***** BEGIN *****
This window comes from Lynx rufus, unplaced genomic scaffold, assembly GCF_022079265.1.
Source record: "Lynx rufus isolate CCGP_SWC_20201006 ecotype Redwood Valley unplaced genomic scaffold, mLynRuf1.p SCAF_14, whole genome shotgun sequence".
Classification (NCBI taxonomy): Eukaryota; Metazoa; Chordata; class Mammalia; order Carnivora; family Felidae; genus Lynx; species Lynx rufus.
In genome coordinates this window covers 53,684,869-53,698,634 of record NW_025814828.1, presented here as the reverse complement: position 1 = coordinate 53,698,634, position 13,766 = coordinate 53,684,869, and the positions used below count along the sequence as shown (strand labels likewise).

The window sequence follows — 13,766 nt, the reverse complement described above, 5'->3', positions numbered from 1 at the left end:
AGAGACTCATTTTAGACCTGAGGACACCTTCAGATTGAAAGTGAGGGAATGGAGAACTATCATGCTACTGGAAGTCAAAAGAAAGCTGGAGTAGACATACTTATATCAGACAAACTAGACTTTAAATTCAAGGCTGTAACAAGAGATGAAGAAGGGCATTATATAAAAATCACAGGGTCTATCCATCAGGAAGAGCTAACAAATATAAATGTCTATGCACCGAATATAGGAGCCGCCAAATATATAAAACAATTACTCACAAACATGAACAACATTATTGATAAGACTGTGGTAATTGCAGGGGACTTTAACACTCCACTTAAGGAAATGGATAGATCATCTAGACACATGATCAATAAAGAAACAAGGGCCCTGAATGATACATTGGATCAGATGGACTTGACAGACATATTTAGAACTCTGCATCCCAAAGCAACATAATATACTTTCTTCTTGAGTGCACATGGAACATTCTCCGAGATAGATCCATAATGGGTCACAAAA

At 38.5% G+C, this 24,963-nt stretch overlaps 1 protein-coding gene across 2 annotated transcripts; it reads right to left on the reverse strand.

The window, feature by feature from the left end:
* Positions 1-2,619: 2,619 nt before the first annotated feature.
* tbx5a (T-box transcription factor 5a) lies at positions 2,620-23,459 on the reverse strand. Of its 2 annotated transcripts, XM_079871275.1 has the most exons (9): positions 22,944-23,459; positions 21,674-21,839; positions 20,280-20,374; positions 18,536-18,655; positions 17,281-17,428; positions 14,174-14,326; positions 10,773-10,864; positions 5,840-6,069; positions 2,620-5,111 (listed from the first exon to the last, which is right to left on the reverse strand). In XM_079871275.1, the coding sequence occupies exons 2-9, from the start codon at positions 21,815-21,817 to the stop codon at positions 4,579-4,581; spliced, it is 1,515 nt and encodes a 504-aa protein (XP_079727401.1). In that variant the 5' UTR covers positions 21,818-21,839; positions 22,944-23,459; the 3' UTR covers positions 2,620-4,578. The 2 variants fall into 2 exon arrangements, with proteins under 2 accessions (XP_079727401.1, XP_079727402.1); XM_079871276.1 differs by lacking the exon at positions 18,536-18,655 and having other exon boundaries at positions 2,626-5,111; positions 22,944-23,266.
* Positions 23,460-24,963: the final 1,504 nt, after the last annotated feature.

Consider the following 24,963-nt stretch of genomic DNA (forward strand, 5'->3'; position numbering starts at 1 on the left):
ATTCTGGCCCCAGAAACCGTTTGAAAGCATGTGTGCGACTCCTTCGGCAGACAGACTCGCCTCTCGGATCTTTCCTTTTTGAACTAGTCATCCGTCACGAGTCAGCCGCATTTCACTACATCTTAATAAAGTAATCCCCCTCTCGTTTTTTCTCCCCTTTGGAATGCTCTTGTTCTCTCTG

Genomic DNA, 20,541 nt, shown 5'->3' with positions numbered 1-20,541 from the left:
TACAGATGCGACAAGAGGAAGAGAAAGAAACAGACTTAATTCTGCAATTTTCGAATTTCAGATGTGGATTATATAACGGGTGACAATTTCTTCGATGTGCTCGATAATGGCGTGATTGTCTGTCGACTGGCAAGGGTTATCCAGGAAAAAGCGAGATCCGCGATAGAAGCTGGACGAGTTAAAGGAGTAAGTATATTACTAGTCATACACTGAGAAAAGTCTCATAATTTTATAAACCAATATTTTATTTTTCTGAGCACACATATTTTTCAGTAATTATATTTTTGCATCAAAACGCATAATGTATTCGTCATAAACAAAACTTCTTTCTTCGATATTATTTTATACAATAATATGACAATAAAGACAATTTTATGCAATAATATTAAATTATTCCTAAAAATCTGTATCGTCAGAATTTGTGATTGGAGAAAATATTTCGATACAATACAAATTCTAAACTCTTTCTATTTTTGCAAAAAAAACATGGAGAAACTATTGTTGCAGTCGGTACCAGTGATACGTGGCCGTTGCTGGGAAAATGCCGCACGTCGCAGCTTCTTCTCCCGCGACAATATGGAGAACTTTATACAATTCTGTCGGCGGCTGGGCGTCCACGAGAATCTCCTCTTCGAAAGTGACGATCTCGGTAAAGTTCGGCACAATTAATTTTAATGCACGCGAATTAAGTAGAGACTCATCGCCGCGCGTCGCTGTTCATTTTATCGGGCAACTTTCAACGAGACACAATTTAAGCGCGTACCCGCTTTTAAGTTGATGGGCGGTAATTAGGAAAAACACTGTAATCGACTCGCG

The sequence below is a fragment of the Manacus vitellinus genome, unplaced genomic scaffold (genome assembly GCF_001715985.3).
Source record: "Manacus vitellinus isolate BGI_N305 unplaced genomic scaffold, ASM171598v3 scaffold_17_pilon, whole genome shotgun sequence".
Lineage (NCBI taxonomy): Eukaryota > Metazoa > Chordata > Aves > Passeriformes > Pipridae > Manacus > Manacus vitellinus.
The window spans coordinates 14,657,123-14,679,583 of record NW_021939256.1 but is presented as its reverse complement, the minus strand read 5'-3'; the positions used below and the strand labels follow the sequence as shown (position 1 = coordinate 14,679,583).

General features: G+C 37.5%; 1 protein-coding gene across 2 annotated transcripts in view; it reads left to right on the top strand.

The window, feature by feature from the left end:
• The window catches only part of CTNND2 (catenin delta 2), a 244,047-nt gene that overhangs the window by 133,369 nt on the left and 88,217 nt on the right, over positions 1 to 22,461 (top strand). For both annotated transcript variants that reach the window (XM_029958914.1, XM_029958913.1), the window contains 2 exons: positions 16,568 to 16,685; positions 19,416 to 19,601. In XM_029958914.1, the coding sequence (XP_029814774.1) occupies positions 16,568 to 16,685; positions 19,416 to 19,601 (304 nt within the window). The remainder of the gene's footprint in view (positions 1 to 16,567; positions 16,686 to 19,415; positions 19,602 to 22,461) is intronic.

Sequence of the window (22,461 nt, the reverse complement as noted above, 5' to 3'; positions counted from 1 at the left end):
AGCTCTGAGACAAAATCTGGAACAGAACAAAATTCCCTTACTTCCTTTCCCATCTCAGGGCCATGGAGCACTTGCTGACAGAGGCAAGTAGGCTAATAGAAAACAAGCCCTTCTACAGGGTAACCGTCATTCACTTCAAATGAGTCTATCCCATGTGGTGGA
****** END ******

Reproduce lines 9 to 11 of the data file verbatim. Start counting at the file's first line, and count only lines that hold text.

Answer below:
* Positions 1-2,619: 2,619 nt before the first annotated feature.
* tbx5a (T-box transcription factor 5a) lies at positions 2,620-23,459 on the reverse strand. Of its 2 annotated transcripts, XM_079871275.1 has the most exons (9): positions 22,944-23,459; positions 21,674-21,839; positions 20,280-20,374; positions 18,536-18,655; positions 17,281-17,428; positions 14,174-14,326; positions 10,773-10,864; positions 5,840-6,069; positions 2,620-5,111 (listed from the first exon to the last, which is right to left on the reverse strand). In XM_079871275.1, the coding sequence occupies exons 2-9, from the start codon at positions 21,815-21,817 to the stop codon at positions 4,579-4,581; spliced, it is 1,515 nt and encodes a 504-aa protein (XP_079727401.1). In that variant the 5' UTR covers positions 21,818-21,839; positions 22,944-23,459; the 3' UTR covers positions 2,620-4,578. The 2 variants fall into 2 exon arrangements, with proteins under 2 accessions (XP_079727401.1, XP_079727402.1); XM_079871276.1 differs by lacking the exon at positions 18,536-18,655 and having other exon boundaries at positions 2,626-5,111; positions 22,944-23,266.
* Positions 23,460-24,963: the final 1,504 nt, after the last annotated feature.